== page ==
Minnesota hires wasp assassins to kill emerald ash borers

Categories: Animals
stingless wasp tetrastichus.jpg
This sick little bastard is now on the state's payroll.
Emerald ash borers are real punk insects. They have no respect for Minnesota's trees, and at about an inch long as adults, they're pretty hard to round up by human hand.

As recently leaked documents show, the Minnesota Department of Agriculture has responded to the influx of emerald ash borers (EAB) by employing ruthless wasps, which have been given one assignment: Kill them. Kill them all.

Well, all right, the Ag Department publicly announced that they'd be doing it. Still, what they're not making much of, and what other media outlets won't tell you, is exactly how brutal the stingless wasps' campaign will be.

The wasps, three particularly emerald ash borer-hating species of which are in use, have already been sicked on EAB's in the metro area, after the super-pests were found in both Hennepin and Ramsey counties. Today, the wasps have been dumped into Winona County, the Star Tribune reports.

emerald ash borer.jpg
Wikipedia
Do not wear clothing that would make you look like an emerald ash borer.

EAB larvae, as their name implies, bore into the wood of ash trees, and essentially starve them. Minnesota's got 975 million ash trees, and the EABs would kill every single one of them unless they're stopped.

Hence, the wasps. These particular species were bred in Michigan, but carry in their veins -- well, okay, vein -- Chinese ancestry that dates back through the ages.

So, how's it work? You might want to be sitting down.

Apparently, the wasps do to the EAB larvae what the EAB larvae do to the tree. As explained by Monika Chandler, the state Department of Agriculture's biocontrol expert, it goes like this:

Tetrastichus planipennisi adults find and insert their eggs into EAB larvae. Spathius agrili behaves similarly except that the wasp eggs and developing wasps are attached to the outside of the EAB larvae. The developing wasps feed on and eventually kill the EAB larvae. Egg parasitoid, Oobius agrili, adults insert their eggs into EAB eggs on ash bark.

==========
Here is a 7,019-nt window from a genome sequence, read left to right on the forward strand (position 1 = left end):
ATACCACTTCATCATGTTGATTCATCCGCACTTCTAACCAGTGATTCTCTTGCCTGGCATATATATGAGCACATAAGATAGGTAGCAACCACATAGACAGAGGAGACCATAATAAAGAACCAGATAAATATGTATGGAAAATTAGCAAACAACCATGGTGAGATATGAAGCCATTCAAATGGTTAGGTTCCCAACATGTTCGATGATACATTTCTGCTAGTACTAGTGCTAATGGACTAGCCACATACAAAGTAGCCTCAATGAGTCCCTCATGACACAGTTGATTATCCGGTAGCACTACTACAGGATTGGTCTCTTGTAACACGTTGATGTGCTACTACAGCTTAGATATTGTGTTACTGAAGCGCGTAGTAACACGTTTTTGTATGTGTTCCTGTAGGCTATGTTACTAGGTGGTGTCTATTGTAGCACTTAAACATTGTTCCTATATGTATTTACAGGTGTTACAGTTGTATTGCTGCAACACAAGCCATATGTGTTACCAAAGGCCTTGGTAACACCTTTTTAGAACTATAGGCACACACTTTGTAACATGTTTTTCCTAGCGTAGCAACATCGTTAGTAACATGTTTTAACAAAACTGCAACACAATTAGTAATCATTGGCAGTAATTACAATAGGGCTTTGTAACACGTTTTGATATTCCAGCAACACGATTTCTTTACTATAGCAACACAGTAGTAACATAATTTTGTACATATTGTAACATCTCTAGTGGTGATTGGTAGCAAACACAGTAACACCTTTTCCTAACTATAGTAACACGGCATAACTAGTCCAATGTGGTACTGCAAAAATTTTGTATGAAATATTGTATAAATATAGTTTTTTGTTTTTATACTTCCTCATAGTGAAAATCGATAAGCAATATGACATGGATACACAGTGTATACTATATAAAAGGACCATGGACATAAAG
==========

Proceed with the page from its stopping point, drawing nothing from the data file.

Pretty sick, huh? But tough times call for desperate measures. The lesson here is, do not mess with Minnesota's ash trees.

In order to save those trees, Minnesota finds itself in league with wasps that literally lay their own eggs inside the eggs of the enemy. These things have neither stinger nor conscience.

How much are they being paid? Do we trust them? And when the emerald ash borers are all gone, what will stop them from turning on the humans who trained them?

Some day, Mark Dayton will have to answer these questions. Until then, try not to look like an emerald ash borer larva.


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3 comments
Sam Shroyer
Sam Shroyer

Who wrote this, an 8th grader? Maybe the MDA should hire people who know the difference between Fraxinus and Juglans. That might help. I saw many of their traps hung in Walnut trees. That is money not well spent.

Sam Shroyer
Sam Shroyer

Who wrote this, an 8th grader? Maybe the MDA should hire people who know the difference between Fraxinus and Juglans. That might help. I saw many of their traps hung in Walnut trees. That is money not well spent.

Guest
Guest

Although I agree that this was not the direction I would have taken when writing the article, I have to admit it caught my attention and gave me a chuckle.  One can only hope readers will get the underlying message and overlook the sarcasm as an amusement.  As to the hanging of traps in walnut trees rather than ash, cut them some slack.  You don't know their protocols for hanging traps.  In some instances there may be some nearby ash that have no usable branches and therefore they hang the trap in the nearest possible tree.  In others, the location may be a targeted area for transport of infested materials with no apparent ash so the trap is hung in a non-ash species both to catch a newly emerged adult before it travels further in search of a host and for public outreach.  Or maybe it's because in hanging the thousands of traps that these people are responsible for, they made a few mistakes in tree identification.  We are all human after all, I think....

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